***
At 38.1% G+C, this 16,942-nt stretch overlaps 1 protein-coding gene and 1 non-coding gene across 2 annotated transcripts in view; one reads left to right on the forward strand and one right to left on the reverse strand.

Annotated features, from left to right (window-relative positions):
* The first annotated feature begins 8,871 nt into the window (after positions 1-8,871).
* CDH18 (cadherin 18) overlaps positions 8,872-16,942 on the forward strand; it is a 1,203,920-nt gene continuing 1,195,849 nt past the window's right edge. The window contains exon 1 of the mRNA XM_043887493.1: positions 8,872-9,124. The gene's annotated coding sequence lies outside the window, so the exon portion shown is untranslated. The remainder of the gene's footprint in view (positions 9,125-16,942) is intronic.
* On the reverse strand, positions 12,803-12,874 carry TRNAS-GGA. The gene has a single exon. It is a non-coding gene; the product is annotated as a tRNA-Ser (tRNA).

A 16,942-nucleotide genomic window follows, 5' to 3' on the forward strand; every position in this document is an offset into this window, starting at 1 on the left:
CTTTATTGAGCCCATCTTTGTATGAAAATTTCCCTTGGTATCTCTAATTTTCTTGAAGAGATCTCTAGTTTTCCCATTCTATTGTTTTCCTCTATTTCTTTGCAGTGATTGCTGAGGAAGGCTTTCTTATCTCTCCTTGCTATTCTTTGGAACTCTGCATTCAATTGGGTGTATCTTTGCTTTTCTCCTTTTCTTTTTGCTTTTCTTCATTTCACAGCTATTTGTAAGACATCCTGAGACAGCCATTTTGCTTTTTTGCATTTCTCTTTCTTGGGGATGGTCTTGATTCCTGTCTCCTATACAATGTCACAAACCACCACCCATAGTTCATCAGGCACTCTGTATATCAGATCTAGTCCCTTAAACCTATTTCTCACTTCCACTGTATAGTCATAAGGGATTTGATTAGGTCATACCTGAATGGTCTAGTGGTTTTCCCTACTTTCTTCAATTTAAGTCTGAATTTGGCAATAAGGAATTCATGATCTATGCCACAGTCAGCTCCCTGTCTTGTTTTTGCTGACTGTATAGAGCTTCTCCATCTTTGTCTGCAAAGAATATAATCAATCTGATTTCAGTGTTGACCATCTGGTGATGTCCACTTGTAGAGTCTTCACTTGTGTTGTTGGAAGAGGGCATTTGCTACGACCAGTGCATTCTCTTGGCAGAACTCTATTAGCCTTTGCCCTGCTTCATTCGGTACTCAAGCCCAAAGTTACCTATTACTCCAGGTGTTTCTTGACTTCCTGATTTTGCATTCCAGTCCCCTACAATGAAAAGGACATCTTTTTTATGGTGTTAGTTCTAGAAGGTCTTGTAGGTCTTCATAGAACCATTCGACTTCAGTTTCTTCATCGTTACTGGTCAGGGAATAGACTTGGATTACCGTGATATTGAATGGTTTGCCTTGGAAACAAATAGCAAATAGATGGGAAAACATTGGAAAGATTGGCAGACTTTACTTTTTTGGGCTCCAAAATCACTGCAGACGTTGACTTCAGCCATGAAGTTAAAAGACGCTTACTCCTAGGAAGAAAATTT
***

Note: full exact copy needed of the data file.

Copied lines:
At 38.1% G+C, this 16,942-nt stretch overlaps 1 protein-coding gene and 1 non-coding gene across 2 annotated transcripts in view; one reads left to right on the forward strand and one right to left on the reverse strand.

Annotated features, from left to right (window-relative positions):
* The first annotated feature begins 8,871 nt into the window (after positions 1-8,871).
* CDH18 (cadherin 18) overlaps positions 8,872-16,942 on the forward strand; it is a 1,203,920-nt gene continuing 1,195,849 nt past the window's right edge. The window contains exon 1 of the mRNA XM_043887493.1: positions 8,872-9,124. The gene's annotated coding sequence lies outside the window, so the exon portion shown is untranslated. The remainder of the gene's footprint in view (positions 9,125-16,942) is intronic.
* On the reverse strand, positions 12,803-12,874 carry TRNAS-GGA. The gene has a single exon. It is a non-coding gene; the product is annotated as a tRNA-Ser (tRNA).

A 16,942-nucleotide genomic window follows, 5' to 3' on the forward strand; every position in this document is an offset into this window, starting at 1 on the left:
CTTTATTGAGCCCATCTTTGTATGAAAATTTCCCTTGGTATCTCTAATTTTCTTGAAGAGATCTCTAGTTTTCCCATTCTATTGTTTTCCTCTATTTCTTTGCAGTGATTGCTGAGGAAGGCTTTCTTATCTCTCCTTGCTATTCTTTGGAACTCTGCATTCAATTGGGTGTATCTTTGCTTTTCTCCTTTTCTTTTTGCTTTTCTTCATTTCACAGCTATTTGTAAGACATCCTGAGACAGCCATTTTGCTTTTTTGCATTTCTCTTTCTTGGGGATGGTCTTGATTCCTGTCTCCTATACAATGTCACAAACCACCACCCATAGTTCATCAGGCACTCTGTATATCAGATCTAGTCCCTTAAACCTATTTCTCACTTCCACTGTATAGTCATAAGGGATTTGATTAGGTCATACCTGAATGGTCTAGTGGTTTTCCCTACTTTCTTCAATTTAAGTCTGAATTTGGCAATAAGGAATTCATGATCTATGCCACAGTCAGCTCCCTGTCTTGTTTTTGCTGACTGTATAGAGCTTCTCCATCTTTGTCTGCAAAGAATATAATCAATCTGATTTCAGTGTTGACCATCTGGTGATGTCCACTTGTAGAGTCTTCACTTGTGTTGTTGGAAGAGGGCATTTGCTACGACCAGTGCATTCTCTTGGCAGAACTCTATTAGCCTTTGCCCTGCTTCATTCGGTACTCAAGCCCAAAGTTACCTATTACTCCAGGTGTTTCTTGACTTCCTGATTTTGCATTCCAGTCCCCTACAATGAAAAGGACATCTTTTTTATGGTGTTAGTTCTAGAAGGTCTTGTAGGTCTTCATAGAACCATTCGACTTCAGTTTCTTCATCGTTACTGGTCAGGGAATAGACTTGGATTACCGTGATATTGAATGGTTTGCCTTGGAAACAAATAGCAAATAGATGGGAAAACATTGGAAAGATTGGCAGACTTTACTTTTTTGGGCTCCAAAATCACTGCAGACGTTGACTTCAGCCATGAAGTTAAAAGACGCTTACTCCTAGGAAGAAAATTT